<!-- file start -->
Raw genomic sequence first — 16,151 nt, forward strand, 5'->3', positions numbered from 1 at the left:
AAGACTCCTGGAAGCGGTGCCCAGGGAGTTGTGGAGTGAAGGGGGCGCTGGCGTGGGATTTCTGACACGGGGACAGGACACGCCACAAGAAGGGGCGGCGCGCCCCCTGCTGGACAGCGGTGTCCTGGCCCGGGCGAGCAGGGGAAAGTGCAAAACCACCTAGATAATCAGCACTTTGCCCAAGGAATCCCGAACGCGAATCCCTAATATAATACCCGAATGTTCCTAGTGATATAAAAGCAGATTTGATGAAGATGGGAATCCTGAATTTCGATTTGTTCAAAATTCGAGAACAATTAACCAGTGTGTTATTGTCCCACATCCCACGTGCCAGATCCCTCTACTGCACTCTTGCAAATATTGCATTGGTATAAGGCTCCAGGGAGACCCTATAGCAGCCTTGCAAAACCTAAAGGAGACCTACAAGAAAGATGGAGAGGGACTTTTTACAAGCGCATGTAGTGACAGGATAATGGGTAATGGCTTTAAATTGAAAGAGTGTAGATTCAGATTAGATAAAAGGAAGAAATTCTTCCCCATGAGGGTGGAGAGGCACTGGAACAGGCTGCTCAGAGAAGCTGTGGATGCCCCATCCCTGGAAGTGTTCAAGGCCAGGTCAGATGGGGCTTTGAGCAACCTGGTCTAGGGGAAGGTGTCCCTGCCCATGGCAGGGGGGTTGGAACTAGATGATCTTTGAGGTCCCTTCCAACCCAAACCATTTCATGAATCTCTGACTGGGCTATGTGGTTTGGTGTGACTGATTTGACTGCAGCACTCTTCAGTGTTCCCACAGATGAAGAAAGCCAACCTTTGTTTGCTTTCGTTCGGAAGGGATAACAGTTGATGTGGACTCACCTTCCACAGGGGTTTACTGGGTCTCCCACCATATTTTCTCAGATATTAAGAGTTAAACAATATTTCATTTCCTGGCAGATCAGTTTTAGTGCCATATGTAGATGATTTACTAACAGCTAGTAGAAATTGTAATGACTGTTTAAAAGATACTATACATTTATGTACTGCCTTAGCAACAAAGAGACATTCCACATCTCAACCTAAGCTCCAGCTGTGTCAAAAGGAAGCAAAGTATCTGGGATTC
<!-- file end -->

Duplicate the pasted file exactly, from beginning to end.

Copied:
Raw genomic sequence first — 16,151 nt, forward strand, 5'->3', positions numbered from 1 at the left:
AAGACTCCTGGAAGCGGTGCCCAGGGAGTTGTGGAGTGAAGGGGGCGCTGGCGTGGGATTTCTGACACGGGGACAGGACACGCCACAAGAAGGGGCGGCGCGCCCCCTGCTGGACAGCGGTGTCCTGGCCCGGGCGAGCAGGGGAAAGTGCAAAACCACCTAGATAATCAGCACTTTGCCCAAGGAATCCCGAACGCGAATCCCTAATATAATACCCGAATGTTCCTAGTGATATAAAAGCAGATTTGATGAAGATGGGAATCCTGAATTTCGATTTGTTCAAAATTCGAGAACAATTAACCAGTGTGTTATTGTCCCACATCCCACGTGCCAGATCCCTCTACTGCACTCTTGCAAATATTGCATTGGTATAAGGCTCCAGGGAGACCCTATAGCAGCCTTGCAAAACCTAAAGGAGACCTACAAGAAAGATGGAGAGGGACTTTTTACAAGCGCATGTAGTGACAGGATAATGGGTAATGGCTTTAAATTGAAAGAGTGTAGATTCAGATTAGATAAAAGGAAGAAATTCTTCCCCATGAGGGTGGAGAGGCACTGGAACAGGCTGCTCAGAGAAGCTGTGGATGCCCCATCCCTGGAAGTGTTCAAGGCCAGGTCAGATGGGGCTTTGAGCAACCTGGTCTAGGGGAAGGTGTCCCTGCCCATGGCAGGGGGGTTGGAACTAGATGATCTTTGAGGTCCCTTCCAACCCAAACCATTTCATGAATCTCTGACTGGGCTATGTGGTTTGGTGTGACTGATTTGACTGCAGCACTCTTCAGTGTTCCCACAGATGAAGAAAGCCAACCTTTGTTTGCTTTCGTTCGGAAGGGATAACAGTTGATGTGGACTCACCTTCCACAGGGGTTTACTGGGTCTCCCACCATATTTTCTCAGATATTAAGAGTTAAACAATATTTCATTTCCTGGCAGATCAGTTTTAGTGCCATATGTAGATGATTTACTAACAGCTAGTAGAAATTGTAATGACTGTTTAAAAGATACTATACATTTATGTACTGCCTTAGCAACAAAGAGACATTCCACATCTCAACCTAAGCTCCAGCTGTGTCAAAAGGAAGCAAAGTATCTGGGATTC